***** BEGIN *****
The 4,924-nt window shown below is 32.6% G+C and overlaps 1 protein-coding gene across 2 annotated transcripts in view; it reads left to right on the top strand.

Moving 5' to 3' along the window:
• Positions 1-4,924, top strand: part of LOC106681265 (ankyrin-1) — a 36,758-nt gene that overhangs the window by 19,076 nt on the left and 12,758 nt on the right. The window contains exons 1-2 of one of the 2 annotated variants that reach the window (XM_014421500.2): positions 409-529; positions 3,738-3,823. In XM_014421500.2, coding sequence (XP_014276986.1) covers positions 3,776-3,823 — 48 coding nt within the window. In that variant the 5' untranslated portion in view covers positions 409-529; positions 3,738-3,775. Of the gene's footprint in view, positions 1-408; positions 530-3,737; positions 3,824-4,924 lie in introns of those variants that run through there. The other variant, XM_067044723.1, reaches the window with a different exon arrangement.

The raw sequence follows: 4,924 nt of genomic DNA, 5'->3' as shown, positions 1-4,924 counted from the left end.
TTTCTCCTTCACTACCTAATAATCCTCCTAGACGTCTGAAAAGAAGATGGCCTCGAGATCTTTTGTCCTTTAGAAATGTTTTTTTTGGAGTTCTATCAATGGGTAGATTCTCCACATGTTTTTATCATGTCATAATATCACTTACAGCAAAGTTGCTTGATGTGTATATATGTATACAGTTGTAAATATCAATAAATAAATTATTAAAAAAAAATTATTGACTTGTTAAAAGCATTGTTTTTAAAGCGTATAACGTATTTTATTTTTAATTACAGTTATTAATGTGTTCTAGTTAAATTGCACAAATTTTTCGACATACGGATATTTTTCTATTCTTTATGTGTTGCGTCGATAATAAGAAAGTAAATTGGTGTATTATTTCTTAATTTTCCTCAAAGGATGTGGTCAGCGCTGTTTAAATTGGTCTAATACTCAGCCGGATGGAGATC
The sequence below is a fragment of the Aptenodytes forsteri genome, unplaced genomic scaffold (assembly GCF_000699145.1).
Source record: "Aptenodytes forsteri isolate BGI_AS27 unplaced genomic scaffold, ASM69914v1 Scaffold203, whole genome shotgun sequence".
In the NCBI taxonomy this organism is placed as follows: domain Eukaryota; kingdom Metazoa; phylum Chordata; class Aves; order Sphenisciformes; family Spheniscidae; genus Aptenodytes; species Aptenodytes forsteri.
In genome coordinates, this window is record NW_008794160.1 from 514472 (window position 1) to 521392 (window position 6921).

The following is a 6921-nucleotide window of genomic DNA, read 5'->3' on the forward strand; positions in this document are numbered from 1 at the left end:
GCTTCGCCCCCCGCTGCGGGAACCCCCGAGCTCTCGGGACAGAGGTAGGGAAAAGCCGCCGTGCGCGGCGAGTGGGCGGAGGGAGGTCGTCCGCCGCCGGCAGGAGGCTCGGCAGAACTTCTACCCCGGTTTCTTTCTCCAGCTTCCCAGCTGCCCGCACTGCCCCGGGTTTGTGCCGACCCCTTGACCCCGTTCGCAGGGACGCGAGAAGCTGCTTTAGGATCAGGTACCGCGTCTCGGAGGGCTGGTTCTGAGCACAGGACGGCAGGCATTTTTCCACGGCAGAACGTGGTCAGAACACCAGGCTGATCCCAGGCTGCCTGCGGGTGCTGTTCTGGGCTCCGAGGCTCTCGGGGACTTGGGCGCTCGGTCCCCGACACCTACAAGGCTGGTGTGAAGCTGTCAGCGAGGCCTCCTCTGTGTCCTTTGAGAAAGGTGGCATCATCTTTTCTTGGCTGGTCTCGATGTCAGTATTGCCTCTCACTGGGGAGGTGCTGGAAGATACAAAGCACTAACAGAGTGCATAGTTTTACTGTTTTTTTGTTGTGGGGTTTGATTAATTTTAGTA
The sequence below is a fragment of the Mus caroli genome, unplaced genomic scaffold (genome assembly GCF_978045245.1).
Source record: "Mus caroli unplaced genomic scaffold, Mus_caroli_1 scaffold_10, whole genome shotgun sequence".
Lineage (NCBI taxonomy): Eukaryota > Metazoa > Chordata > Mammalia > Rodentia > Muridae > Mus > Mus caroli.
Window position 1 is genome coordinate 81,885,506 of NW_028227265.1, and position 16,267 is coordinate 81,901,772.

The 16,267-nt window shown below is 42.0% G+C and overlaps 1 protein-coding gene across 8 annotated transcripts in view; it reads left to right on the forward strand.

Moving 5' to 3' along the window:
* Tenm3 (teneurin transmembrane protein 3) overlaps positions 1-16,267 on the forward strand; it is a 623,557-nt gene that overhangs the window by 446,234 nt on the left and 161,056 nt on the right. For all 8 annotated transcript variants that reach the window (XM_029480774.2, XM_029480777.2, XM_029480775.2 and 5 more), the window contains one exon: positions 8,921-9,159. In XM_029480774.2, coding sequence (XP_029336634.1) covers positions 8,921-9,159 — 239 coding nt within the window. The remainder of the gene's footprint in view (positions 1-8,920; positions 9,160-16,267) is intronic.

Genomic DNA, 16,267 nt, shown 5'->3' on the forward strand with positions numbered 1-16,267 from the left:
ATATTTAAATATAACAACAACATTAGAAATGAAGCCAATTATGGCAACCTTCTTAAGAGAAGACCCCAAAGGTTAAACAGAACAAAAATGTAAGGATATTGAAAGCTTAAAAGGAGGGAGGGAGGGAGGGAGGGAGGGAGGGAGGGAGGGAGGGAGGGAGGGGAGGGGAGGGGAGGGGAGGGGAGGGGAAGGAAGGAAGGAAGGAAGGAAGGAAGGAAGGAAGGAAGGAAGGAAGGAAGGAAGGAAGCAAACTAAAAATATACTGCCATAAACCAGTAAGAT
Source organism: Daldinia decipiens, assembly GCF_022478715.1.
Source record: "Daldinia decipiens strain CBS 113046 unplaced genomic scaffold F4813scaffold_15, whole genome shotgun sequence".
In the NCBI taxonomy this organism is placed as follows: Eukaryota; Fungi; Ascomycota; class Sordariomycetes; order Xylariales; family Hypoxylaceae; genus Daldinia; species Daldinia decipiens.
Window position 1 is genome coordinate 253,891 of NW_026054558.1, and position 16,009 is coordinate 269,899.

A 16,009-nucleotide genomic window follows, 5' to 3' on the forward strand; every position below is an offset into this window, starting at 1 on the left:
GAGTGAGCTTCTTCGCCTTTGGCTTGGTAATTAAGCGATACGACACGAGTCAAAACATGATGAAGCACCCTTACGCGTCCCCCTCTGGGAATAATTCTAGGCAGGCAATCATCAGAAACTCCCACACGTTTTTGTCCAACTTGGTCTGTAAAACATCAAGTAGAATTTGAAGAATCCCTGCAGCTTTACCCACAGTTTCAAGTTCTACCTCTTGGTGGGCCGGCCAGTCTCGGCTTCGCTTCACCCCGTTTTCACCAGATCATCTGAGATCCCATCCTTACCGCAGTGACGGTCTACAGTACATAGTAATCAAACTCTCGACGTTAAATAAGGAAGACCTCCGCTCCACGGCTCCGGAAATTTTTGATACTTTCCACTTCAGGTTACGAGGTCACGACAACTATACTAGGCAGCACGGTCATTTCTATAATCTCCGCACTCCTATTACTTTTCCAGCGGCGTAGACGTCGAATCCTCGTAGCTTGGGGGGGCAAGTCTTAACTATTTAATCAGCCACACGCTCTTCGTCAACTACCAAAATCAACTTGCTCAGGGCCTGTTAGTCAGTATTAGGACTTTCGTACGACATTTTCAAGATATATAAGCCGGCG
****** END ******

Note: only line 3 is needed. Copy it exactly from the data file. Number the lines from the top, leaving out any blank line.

• Positions 1-4,924, top strand: part of LOC106681265 (ankyrin-1) — a 36,758-nt gene that overhangs the window by 19,076 nt on the left and 12,758 nt on the right. The window contains exons 1-2 of one of the 2 annotated variants that reach the window (XM_014421500.2): positions 409-529; positions 3,738-3,823. In XM_014421500.2, coding sequence (XP_014276986.1) covers positions 3,776-3,823 — 48 coding nt within the window. In that variant the 5' untranslated portion in view covers positions 409-529; positions 3,738-3,775. Of the gene's footprint in view, positions 1-408; positions 530-3,737; positions 3,824-4,924 lie in introns of those variants that run through there. The other variant, XM_067044723.1, reaches the window with a different exon arrangement.